There are a lot of things that make emotion regulation difficult. Likely the most challenging aspect is the unpredictability of the human experience, things we don’t know until we know, and the circular nature of our lived experience and history. We can be walking along on any given Tuesday, and BAM out of nowhere, a thought, smell, situation, or person, can trigger some historical experience that is like a gut punch to the entire sympathetic nervous system, or fight-or-flight response. This happens automatically so there is little we can do to prepare and it’s common to short-circuit on skills. It’s so tricky, because sometimes it can even be something we have “worked through” and presents slightly differently, or exactly the same. I often find myself coaching around reducing vulnerability factors, which helps by making us less vulnerable to impulsivity or reactivity when these moments arise, and it makes sense that when we are walking along and suddenly sideswiped, being skillful can feel almost impossible.
What can we do then?
Mindfulness and Self-Fluency: When we are aware of our baseline, we are aware when our baseline is destabilized. Self-Fluency is a term I like to use to describe the relationship we can create with ourselves, our past, and our understanding of our worldview that makes us “able to read with speed, accuracy, and proper expression.” The more connected we are to the notion that we are who we are, and come by it honestly, the more we can make peace with the parts of ourselves that are less desirable. We all have them.
Practice: Checking in with oneself daily, what’s going on for me? How do I feel? How do I feel about that really? What’s underneath this feeling? How can I make sense of why I am experiencing this a certain way?
Cope ahead. Have an “Oh Shit” plan: think in advance about what types of things about a situation or event could be challenging. Plan what you will do, what skills you will use and who you will contact if you encounter these things. Then visualize yourself going through the motions of your plan and connect to how you will feel after you have exited this challenge skillfully. When we have a plan for how to cope with difficulty our brain has a map for where to go when we don’t have a plan. I call it a dysregulation protocol, it doesn’t always look the same but we can respond to triggers/dysregulation in the same way: Stop, don’t react, breath, and do whatever it takes to regulate.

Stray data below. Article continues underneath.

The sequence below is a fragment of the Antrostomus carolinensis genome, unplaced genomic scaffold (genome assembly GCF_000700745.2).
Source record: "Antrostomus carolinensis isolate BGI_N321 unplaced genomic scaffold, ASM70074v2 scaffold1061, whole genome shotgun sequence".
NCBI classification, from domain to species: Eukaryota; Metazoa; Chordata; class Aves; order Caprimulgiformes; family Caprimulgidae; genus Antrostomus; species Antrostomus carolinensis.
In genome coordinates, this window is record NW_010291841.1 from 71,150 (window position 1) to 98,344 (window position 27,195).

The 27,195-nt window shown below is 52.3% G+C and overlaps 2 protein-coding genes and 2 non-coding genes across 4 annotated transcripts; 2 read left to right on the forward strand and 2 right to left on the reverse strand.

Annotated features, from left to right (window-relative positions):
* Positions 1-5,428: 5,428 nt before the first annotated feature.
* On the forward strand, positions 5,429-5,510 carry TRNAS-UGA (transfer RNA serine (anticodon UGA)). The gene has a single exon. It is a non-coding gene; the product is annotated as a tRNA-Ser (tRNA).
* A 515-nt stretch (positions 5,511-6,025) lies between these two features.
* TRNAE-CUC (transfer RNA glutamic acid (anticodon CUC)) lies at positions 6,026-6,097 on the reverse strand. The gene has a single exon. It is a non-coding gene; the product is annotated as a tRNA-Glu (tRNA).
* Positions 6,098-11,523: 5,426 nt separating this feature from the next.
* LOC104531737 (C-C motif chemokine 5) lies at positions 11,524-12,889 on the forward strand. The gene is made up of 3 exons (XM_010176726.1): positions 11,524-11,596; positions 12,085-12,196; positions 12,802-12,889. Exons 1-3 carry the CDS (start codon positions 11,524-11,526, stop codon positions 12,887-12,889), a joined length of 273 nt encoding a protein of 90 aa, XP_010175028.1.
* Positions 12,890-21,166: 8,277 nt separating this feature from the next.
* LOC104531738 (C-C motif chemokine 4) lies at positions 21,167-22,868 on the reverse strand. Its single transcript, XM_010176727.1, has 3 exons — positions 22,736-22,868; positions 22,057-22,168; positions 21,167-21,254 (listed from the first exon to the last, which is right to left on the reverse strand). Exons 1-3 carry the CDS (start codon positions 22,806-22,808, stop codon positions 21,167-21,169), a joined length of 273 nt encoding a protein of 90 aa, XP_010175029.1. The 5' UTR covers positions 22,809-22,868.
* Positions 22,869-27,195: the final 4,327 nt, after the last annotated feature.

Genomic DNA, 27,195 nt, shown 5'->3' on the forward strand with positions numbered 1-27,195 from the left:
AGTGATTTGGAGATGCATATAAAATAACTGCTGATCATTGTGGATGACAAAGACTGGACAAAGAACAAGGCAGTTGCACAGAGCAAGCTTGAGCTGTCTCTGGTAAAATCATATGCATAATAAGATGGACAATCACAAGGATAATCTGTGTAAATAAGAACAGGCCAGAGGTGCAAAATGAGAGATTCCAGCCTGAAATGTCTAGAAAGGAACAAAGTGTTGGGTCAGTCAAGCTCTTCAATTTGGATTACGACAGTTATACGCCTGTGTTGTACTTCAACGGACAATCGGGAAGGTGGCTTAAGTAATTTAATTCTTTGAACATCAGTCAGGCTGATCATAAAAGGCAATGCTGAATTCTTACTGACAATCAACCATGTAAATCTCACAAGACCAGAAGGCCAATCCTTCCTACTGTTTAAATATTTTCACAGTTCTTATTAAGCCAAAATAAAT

Practice: Meditate! I know meditation is “trendy” and may feel kind of intangible, but the benefits are insane! For the sake of simplicity here: It gives us more space between thought and action, creates a pause, literally makes it so we can experience things more slowly. This is especially important when we are triggered as things get unbelievably fast and narrow.
Repair and move on. There are times when we are going to just plain miss the mark on being skillful. Whether we try and miss, or the skills don’t work, or we say F*%k that I’m going in (hard). It’s going to happen and its part of being imperfect and human. What really gets messy is when we experience shame and self-loathing, while simultaneously not taking ownership of our unskillful behavior because then everyone will know. This creates dissonance both in our experience and in our self-concept. For example, when we are wrong or behave poorly, it isn’t a secret. Avoidance doesn’t change it, justifying it doesn’t change it, and the ironic thing is when we don’t acknowledge and repair, it becomes exponentially more likely that we will repeat the behavior.
Practice: Practice repairing and taking responsibility with small things and safe people. Accurately describe your experience and self-validate that you are going to make mistakes and screw up and even try to make sense of why it happened based on yourself fluency. Then move on.
Meghan Breen, LCSW is a DBT therapist in NYC, specializing in the treatment of addiction and recovery. Meghan did post graduate training at the Ackerman Institute in couples and family therapy, and focuses on working with shame, vulnerability and the impact of connection and validation in relationships and families. Meghan is currently working on her first book and is the founder of the Laughter Party Project.
The Thrive Global Community welcomes voices from many spheres. We publish pieces written by outside contributors with a wide range of opinions, which don’t necessarily reflect our own. Learn more or join us as a community member!
Share your comments below. Please read our commenting guidelines before posting. If you have a concern about a comment, report it here.
Baby in One Hand, Phone in the Other. Is This the New Normal?
Sign up for the Thrive Global newsletter
“People look for retreats for themselves, in the country, by the coast, or in the hills . . . There is nowhere that a person can find a more peaceful and trouble-free retreat than in his own mind. . . . So constantly give yourself this retreat, and renew yourself.”
- MARCUS AURELIUS